A New Deal for informal workers
Cambridge—In the early 1930s, US President Franklin D. Roosevelt introduced the New Deal in an attempt to combat the effects of the Great Depression. The program had three main pillars: Relief (for the unemployed), recovery (of the economy and job creation), and reform (through new regulations and social-welfare programs).
The COVID-19 crisis presents an opportunity for another New Deal—one that recognizes, protects, and supports informal workers, who comprise 61 percent of the global workforce but have no health insurance, paid sick leave, or pensions. Most of these workers produce essential goods such as food, milk, clothing, shoes, and housing, or provide crucial services like health care, childcare, eldercare, cleaning, delivery, transport, waste management, and food distribution.
The indispensable nature of these jobs, which the pandemic has highlighted, calls for a strategy with the same three pillars that FDR championed—relief, recovery, and reform—but all aimed at helping informal workers. Yet, many aspects of governments’ current COVID-19 recovery measures threaten informal workers.
In early 2020, the International Labor Organization predicted that the COVID-19 pandemic and associated lockdowns would destroy or undermine the livelihoods of 80 percent of the global informal workforce, or 1.6 billion workers. Similarly, a study of 12 cities around the world by Women in Informal Employment: Globalizing and Organizing (Wiego) found that 70 percent of informal workers surveyed had zero earnings during peak lockdowns. Many therefore had to reduce expenditures, deplete savings, mortgage or sell assets, and go deeper into debt, handicapping their economic recovery prospects.
The Wiego study also found that governments’ COVID-19 relief responses have been weak and uneven, reflecting preexisting fault lines in social policies and social protection. Governments tend to favor corporations and formal enterprises over the informal economy when lifting or easing restrictions. But why should shopping malls be allowed to reopen when street markets are not? Why should restaurants, but not street vendors, be allowed to use sidewalks and parking bays to serve food? Worse, many governments are using the COVID-19 crisis as a pretext to arrest informal workers, evict them from streets, landfills, and public spaces, and destroy their equipment. Policymakers are also pushing through measures intended to suppress informal workers and the activities that provide their livelihoods.
Moreover, there is growing evidence that governments’ pandemic relief funds and stimulus packages are being captured by economic elites—not by the unemployed or small-
business owners for whom they were intended, much less the informal workers at the base of the economic pyramid. The international community needs to recognize that the private and public sectors combined account for less than half of all jobs globally and just under 20 percent of economic units. Why not pump relief and recovery funds into the broad base of the economic pyramid rather than the tip—and build a just recovery from below?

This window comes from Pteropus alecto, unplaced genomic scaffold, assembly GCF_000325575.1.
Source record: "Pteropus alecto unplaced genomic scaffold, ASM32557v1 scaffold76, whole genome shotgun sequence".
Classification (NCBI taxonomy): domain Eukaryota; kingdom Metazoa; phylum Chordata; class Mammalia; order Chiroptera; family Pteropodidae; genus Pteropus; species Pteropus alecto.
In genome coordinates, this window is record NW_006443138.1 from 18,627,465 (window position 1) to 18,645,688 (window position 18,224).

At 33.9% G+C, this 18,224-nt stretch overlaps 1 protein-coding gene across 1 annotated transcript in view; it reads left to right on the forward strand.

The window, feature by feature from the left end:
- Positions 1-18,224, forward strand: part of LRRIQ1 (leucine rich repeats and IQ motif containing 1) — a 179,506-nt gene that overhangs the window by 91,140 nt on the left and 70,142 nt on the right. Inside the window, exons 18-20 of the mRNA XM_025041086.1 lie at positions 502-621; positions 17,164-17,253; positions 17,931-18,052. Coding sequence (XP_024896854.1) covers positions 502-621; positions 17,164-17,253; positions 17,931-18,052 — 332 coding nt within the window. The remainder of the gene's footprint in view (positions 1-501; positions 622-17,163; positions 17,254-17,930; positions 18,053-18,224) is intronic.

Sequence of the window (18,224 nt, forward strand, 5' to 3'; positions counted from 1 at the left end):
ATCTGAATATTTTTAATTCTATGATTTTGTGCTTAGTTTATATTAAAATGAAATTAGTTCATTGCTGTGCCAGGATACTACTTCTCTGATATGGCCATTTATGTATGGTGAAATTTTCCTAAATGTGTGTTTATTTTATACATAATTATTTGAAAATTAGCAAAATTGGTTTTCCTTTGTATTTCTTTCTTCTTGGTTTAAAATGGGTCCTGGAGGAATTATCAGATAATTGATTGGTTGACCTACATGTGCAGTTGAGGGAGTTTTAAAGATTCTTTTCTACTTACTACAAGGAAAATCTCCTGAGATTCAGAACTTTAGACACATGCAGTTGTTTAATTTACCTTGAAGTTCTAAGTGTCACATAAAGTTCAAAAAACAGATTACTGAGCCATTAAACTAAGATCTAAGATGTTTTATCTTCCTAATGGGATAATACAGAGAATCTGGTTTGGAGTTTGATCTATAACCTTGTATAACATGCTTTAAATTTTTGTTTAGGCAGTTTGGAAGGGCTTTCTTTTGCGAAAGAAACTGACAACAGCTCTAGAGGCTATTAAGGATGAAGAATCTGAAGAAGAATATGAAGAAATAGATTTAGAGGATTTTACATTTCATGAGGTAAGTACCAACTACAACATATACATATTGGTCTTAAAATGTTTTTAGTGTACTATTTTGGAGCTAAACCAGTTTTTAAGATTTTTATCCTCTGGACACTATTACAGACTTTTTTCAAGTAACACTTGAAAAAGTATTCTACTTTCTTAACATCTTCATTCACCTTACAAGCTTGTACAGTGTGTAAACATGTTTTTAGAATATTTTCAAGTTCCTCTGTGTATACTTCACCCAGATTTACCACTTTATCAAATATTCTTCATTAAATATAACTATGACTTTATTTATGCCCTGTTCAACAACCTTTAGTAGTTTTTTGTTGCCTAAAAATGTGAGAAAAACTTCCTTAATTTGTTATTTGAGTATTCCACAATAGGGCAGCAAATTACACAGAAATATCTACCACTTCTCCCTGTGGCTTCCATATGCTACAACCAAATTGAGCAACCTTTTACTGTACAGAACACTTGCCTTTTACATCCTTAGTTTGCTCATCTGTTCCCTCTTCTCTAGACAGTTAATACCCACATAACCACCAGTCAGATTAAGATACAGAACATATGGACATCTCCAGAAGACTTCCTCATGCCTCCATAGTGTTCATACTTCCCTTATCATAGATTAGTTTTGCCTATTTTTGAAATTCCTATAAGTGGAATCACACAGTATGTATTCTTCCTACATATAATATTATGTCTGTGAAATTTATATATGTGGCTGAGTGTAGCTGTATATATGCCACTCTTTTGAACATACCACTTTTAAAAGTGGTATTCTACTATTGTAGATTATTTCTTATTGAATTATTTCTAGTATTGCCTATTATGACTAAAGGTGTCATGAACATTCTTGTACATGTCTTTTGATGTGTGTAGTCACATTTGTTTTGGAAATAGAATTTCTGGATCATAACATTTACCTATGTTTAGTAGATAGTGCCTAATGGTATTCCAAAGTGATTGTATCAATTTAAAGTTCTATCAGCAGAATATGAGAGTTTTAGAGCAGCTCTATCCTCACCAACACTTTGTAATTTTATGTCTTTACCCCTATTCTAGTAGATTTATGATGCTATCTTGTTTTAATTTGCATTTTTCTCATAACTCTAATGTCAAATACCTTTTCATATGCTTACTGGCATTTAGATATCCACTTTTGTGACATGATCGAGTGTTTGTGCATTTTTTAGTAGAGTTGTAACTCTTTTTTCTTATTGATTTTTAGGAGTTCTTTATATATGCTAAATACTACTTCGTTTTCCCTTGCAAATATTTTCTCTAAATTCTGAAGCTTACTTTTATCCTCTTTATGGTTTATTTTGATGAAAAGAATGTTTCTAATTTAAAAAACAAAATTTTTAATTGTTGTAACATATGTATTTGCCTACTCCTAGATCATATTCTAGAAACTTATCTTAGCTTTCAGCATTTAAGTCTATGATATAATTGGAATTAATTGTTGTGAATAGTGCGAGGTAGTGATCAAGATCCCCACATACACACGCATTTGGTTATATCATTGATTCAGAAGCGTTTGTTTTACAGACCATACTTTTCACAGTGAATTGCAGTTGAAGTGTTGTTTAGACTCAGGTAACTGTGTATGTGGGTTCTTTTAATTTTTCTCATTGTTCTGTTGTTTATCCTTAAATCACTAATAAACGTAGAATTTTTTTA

The world is facing an existential crisis that poses fundamental questions about whether to put people and nature ahead of owners of capital and technology, and whether to protect the rights of the disadvantaged or the interests of the political and economic elite. This is a defining moment: Will the global community follow the worldwide call for social and economic justice?
A New Deal for informal workers is vital in order to challenge the racial and economic injustices exposed and exacerbated by the COVID-19 crisis. It must confront the dominant narratives that stigmatize informal workers as a problem. And it should start with two fundamental commitments that do not require significant financial resources, but rather a change in mindset.
The first is to do no harm. Governments should stop harassing, evicting, and expropriating informal workers whose very lives have been threatened during the crisis. As informal workers around the world lamented during the height of the COVID-19 lockdowns: “We will die of hunger, not the virus.”
The second commitment should be “nothing about us without us.” Governments should regard informal workers as legitimate economic actors and invite their leaders to the table when discussing and planning relief, recovery, and reforms.
If all national leaders and intergovernmental agencies honor these commitments, the world can overcome the COVID-19 crisis in a way that ensures a better, more just future for all. Project Syndicate
Marty Chen is senior adviser at Women in Informal Employment: Globalizing and Organizing and lecturer in public policy at Harvard University’s John F. Kennedy School of Government.
The Inquirer Foundation supports our healthcare frontliners and is still accepting cash donations to be deposited at Banco de Oro (BDO) current account #007960018860 or donate through PayMaya using this link .
Subscribe to INQUIRER PLUS to get access to The Philippine Daily Inquirer & other 70+ titles, share up to 5 gadgets, listen to the news, download as early as 4am & share articles on social media. Call 896 6000.